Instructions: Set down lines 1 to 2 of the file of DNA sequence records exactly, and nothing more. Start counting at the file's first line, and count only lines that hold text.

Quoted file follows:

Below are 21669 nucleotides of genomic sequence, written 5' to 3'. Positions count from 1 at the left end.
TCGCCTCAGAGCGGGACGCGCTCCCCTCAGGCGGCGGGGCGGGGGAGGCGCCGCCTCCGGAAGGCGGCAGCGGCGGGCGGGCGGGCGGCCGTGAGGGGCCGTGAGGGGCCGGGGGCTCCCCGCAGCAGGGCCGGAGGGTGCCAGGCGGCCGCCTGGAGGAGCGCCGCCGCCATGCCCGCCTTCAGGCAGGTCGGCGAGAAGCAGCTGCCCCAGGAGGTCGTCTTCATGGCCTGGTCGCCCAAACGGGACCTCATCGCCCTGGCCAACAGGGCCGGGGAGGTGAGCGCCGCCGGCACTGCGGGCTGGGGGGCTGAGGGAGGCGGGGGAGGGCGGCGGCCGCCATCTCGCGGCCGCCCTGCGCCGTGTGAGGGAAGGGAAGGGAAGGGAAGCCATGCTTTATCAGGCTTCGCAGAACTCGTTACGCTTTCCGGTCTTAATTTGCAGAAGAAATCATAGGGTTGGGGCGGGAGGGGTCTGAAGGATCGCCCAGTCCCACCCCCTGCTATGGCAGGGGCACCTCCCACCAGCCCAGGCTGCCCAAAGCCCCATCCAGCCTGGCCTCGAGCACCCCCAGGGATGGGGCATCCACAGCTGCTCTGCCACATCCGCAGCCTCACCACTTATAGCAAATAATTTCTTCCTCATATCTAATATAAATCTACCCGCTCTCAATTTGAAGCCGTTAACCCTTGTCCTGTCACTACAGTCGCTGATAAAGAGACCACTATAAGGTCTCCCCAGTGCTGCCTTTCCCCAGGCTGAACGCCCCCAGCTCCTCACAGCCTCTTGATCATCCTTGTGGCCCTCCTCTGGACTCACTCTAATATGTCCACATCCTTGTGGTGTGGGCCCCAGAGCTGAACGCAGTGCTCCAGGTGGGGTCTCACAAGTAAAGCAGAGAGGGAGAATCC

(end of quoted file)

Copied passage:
Below are 21669 nucleotides of genomic sequence, written 5' to 3'. Positions count from 1 at the left end.
TCGCCTCAGAGCGGGACGCGCTCCCCTCAGGCGGCGGGGCGGGGGAGGCGCCGCCTCCGGAAGGCGGCAGCGGCGGGCGGGCGGGCGGCCGTGAGGGGCCGTGAGGGGCCGGGGGCTCCCCGCAGCAGGGCCGGAGGGTGCCAGGCGGCCGCCTGGAGGAGCGCCGCCGCCATGCCCGCCTTCAGGCAGGTCGGCGAGAAGCAGCTGCCCCAGGAGGTCGTCTTCATGGCCTGGTCGCCCAAACGGGACCTCATCGCCCTGGCCAACAGGGCCGGGGAGGTGAGCGCCGCCGGCACTGCGGGCTGGGGGGCTGAGGGAGGCGGGGGAGGGCGGCGGCCGCCATCTCGCGGCCGCCCTGCGCCGTGTGAGGGAAGGGAAGGGAAGGGAAGCCATGCTTTATCAGGCTTCGCAGAACTCGTTACGCTTTCCGGTCTTAATTTGCAGAAGAAATCATAGGGTTGGGGCGGGAGGGGTCTGAAGGATCGCCCAGTCCCACCCCCTGCTATGGCAGGGGCACCTCCCACCAGCCCAGGCTGCCCAAAGCCCCATCCAGCCTGGCCTCGAGCACCCCCAGGGATGGGGCATCCACAGCTGCTCTGCCACATCCGCAGCCTCACCACTTATAGCAAATAATTTCTTCCTCATATCTAATATAAATCTACCCGCTCTCAATTTGAAGCCGTTAACCCTTGTCCTGTCACTACAGTCGCTGATAAAGAGACCACTATAAGGTCTCCCCAGTGCTGCCTTTCCCCAGGCTGAACGCCCCCAGCTCCTCACAGCCTCTTGATCATCCTTGTGGCCCTCCTCTGGACTCACTCTAATATGTCCACATCCTTGTGGTGTGGGCCCCAGAGCTGAACGCAGTGCTCCAGGTGGGGTCTCACAAGTAAAGCAGAGAGGGAGAATCC